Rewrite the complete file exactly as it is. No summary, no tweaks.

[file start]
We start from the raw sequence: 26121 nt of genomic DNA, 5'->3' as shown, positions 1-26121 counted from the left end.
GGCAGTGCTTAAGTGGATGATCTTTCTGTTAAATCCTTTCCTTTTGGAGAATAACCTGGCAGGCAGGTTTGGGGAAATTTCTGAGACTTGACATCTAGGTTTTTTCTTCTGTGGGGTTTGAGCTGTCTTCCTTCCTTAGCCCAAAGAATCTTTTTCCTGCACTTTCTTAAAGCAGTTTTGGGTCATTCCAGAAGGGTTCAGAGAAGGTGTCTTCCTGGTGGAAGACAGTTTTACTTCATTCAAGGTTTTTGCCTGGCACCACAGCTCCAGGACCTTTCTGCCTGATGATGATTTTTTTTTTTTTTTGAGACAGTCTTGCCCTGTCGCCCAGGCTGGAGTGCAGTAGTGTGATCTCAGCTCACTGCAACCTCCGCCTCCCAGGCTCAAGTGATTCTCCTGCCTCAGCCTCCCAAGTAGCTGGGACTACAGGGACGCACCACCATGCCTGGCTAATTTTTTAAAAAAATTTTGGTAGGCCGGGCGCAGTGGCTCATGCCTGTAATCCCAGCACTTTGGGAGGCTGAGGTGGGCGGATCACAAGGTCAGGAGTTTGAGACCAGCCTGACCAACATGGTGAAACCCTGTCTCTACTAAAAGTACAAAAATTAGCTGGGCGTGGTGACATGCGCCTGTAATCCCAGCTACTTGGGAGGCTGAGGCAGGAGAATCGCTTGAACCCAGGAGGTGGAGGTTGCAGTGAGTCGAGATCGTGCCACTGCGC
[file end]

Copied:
We start from the raw sequence: 26121 nt of genomic DNA, 5'->3' as shown, positions 1-26121 counted from the left end.
GGCAGTGCTTAAGTGGATGATCTTTCTGTTAAATCCTTTCCTTTTGGAGAATAACCTGGCAGGCAGGTTTGGGGAAATTTCTGAGACTTGACATCTAGGTTTTTTCTTCTGTGGGGTTTGAGCTGTCTTCCTTCCTTAGCCCAAAGAATCTTTTTCCTGCACTTTCTTAAAGCAGTTTTGGGTCATTCCAGAAGGGTTCAGAGAAGGTGTCTTCCTGGTGGAAGACAGTTTTACTTCATTCAAGGTTTTTGCCTGGCACCACAGCTCCAGGACCTTTCTGCCTGATGATGATTTTTTTTTTTTTTTGAGACAGTCTTGCCCTGTCGCCCAGGCTGGAGTGCAGTAGTGTGATCTCAGCTCACTGCAACCTCCGCCTCCCAGGCTCAAGTGATTCTCCTGCCTCAGCCTCCCAAGTAGCTGGGACTACAGGGACGCACCACCATGCCTGGCTAATTTTTTAAAAAAATTTTGGTAGGCCGGGCGCAGTGGCTCATGCCTGTAATCCCAGCACTTTGGGAGGCTGAGGTGGGCGGATCACAAGGTCAGGAGTTTGAGACCAGCCTGACCAACATGGTGAAACCCTGTCTCTACTAAAAGTACAAAAATTAGCTGGGCGTGGTGACATGCGCCTGTAATCCCAGCTACTTGGGAGGCTGAGGCAGGAGAATCGCTTGAACCCAGGAGGTGGAGGTTGCAGTGAGTCGAGATCGTGCCACTGCGC